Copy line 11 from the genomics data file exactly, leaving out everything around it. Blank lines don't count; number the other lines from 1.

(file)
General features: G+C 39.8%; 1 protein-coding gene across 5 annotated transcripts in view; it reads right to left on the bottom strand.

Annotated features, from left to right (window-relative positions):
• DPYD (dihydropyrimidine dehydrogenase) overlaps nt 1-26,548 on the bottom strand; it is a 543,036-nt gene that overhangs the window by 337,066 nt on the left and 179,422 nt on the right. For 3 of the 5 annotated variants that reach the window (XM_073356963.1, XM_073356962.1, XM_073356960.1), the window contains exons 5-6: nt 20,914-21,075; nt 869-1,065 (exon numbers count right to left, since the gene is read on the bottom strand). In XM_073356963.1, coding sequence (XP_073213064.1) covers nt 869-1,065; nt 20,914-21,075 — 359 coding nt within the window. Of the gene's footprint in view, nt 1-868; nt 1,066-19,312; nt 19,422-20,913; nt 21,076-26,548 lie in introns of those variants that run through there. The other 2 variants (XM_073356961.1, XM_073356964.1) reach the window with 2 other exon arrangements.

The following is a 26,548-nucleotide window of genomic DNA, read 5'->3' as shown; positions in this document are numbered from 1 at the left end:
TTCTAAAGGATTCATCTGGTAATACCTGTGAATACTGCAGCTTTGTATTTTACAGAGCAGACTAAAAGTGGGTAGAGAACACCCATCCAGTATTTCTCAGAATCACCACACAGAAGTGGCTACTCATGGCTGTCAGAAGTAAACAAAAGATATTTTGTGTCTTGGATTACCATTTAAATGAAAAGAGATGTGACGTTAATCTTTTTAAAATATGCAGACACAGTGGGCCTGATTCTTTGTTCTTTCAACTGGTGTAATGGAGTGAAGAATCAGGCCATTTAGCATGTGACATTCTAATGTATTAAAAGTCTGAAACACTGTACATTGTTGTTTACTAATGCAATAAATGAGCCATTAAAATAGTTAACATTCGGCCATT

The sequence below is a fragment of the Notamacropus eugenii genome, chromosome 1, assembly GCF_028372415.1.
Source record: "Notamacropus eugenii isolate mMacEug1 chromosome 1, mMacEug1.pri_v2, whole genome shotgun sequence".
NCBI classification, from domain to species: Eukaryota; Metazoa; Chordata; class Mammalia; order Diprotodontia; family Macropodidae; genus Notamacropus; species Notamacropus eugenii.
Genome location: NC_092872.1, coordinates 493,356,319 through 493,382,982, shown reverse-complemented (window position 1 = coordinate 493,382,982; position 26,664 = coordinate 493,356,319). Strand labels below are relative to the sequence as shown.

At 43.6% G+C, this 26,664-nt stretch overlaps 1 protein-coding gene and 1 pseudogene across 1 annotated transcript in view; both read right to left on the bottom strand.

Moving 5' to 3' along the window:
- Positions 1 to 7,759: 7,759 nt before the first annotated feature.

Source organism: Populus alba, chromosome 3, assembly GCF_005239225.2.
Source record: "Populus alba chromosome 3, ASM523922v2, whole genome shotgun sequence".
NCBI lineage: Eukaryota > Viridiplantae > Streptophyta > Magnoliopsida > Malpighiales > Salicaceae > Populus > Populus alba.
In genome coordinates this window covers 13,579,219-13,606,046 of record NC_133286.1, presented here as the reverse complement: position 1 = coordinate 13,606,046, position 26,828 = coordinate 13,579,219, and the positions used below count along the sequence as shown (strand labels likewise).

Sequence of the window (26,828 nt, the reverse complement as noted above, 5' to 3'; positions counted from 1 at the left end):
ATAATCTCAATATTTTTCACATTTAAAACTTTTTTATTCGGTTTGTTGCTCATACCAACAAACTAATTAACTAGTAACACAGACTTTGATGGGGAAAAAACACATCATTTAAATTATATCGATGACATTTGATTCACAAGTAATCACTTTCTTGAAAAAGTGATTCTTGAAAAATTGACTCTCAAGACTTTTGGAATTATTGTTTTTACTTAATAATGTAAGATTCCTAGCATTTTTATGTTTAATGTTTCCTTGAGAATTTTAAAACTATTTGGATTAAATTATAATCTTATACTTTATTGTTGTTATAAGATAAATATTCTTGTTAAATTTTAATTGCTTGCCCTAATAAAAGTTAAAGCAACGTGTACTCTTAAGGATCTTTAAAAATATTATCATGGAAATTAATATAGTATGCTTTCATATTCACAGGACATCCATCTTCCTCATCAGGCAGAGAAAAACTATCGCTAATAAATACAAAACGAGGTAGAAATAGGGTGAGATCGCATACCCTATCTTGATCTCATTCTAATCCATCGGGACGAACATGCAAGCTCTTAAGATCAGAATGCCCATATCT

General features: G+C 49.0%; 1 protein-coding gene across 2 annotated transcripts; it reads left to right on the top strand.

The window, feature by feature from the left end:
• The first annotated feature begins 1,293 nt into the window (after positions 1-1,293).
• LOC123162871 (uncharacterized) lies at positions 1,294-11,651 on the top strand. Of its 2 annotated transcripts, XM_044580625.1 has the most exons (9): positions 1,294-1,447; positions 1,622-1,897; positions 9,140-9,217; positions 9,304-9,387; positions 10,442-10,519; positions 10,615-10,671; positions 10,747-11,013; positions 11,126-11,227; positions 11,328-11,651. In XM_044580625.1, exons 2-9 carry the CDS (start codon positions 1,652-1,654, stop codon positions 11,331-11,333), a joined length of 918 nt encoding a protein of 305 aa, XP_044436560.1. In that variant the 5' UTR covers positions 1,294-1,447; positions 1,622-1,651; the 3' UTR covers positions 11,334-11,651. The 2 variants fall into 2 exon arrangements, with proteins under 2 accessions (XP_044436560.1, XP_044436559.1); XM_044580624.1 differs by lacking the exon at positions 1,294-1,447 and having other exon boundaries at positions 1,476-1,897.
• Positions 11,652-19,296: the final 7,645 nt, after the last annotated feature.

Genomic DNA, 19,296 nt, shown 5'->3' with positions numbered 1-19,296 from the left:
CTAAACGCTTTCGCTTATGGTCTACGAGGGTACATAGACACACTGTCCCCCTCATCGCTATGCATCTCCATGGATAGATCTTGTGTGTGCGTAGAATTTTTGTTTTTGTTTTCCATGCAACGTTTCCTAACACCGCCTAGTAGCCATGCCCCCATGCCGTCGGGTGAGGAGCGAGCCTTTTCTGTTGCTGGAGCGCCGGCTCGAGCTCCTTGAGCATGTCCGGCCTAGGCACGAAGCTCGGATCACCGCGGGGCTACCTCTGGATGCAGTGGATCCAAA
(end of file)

Moving 5' to 3' along the window: